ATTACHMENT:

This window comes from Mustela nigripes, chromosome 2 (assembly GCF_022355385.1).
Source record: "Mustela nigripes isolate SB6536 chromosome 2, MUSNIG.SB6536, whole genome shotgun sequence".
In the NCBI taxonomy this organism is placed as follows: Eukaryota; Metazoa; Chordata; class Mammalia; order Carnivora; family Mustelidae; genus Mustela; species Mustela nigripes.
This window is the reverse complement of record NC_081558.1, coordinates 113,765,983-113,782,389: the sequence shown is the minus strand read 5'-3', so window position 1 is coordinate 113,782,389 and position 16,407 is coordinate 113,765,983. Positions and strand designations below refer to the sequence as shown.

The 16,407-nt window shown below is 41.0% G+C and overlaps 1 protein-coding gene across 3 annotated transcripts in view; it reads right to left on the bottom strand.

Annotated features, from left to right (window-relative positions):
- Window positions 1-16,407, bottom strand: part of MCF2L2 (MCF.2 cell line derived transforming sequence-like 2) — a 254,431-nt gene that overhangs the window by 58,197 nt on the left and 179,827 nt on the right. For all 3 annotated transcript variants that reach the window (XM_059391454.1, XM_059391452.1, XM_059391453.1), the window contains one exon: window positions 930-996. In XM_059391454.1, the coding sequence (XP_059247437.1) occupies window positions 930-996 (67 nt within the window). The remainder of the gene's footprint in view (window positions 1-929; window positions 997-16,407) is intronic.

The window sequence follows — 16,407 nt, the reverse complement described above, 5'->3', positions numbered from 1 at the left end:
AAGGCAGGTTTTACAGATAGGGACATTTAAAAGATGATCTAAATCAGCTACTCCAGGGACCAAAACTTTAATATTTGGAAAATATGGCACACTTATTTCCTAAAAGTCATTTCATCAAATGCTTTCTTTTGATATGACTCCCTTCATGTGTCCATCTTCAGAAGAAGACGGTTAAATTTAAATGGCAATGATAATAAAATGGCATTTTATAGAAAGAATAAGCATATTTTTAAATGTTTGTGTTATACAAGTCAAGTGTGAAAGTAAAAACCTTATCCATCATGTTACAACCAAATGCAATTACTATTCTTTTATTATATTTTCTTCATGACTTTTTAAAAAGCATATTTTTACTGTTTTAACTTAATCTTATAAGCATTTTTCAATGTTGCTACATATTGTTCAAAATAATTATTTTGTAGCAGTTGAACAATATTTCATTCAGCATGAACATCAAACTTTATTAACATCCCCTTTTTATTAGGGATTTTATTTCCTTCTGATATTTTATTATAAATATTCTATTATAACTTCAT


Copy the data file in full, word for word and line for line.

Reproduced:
This window comes from Mustela nigripes, chromosome 2 (assembly GCF_022355385.1).
Source record: "Mustela nigripes isolate SB6536 chromosome 2, MUSNIG.SB6536, whole genome shotgun sequence".
In the NCBI taxonomy this organism is placed as follows: Eukaryota; Metazoa; Chordata; class Mammalia; order Carnivora; family Mustelidae; genus Mustela; species Mustela nigripes.
This window is the reverse complement of record NC_081558.1, coordinates 113,765,983-113,782,389: the sequence shown is the minus strand read 5'-3', so window position 1 is coordinate 113,782,389 and position 16,407 is coordinate 113,765,983. Positions and strand designations below refer to the sequence as shown.

The 16,407-nt window shown below is 41.0% G+C and overlaps 1 protein-coding gene across 3 annotated transcripts in view; it reads right to left on the bottom strand.

Annotated features, from left to right (window-relative positions):
- Window positions 1-16,407, bottom strand: part of MCF2L2 (MCF.2 cell line derived transforming sequence-like 2) — a 254,431-nt gene that overhangs the window by 58,197 nt on the left and 179,827 nt on the right. For all 3 annotated transcript variants that reach the window (XM_059391454.1, XM_059391452.1, XM_059391453.1), the window contains one exon: window positions 930-996. In XM_059391454.1, the coding sequence (XP_059247437.1) occupies window positions 930-996 (67 nt within the window). The remainder of the gene's footprint in view (window positions 1-929; window positions 997-16,407) is intronic.

The window sequence follows — 16,407 nt, the reverse complement described above, 5'->3', positions numbered from 1 at the left end:
AAGGCAGGTTTTACAGATAGGGACATTTAAAAGATGATCTAAATCAGCTACTCCAGGGACCAAAACTTTAATATTTGGAAAATATGGCACACTTATTTCCTAAAAGTCATTTCATCAAATGCTTTCTTTTGATATGACTCCCTTCATGTGTCCATCTTCAGAAGAAGACGGTTAAATTTAAATGGCAATGATAATAAAATGGCATTTTATAGAAAGAATAAGCATATTTTTAAATGTTTGTGTTATACAAGTCAAGTGTGAAAGTAAAAACCTTATCCATCATGTTACAACCAAATGCAATTACTATTCTTTTATTATATTTTCTTCATGACTTTTTAAAAAGCATATTTTTACTGTTTTAACTTAATCTTATAAGCATTTTTCAATGTTGCTACATATTGTTCAAAATAATTATTTTGTAGCAGTTGAACAATATTTCATTCAGCATGAACATCAAACTTTATTAACATCCCCTTTTTATTAGGGATTTTATTTCCTTCTGATATTTTATTATAAATATTCTATTATAACTTCAT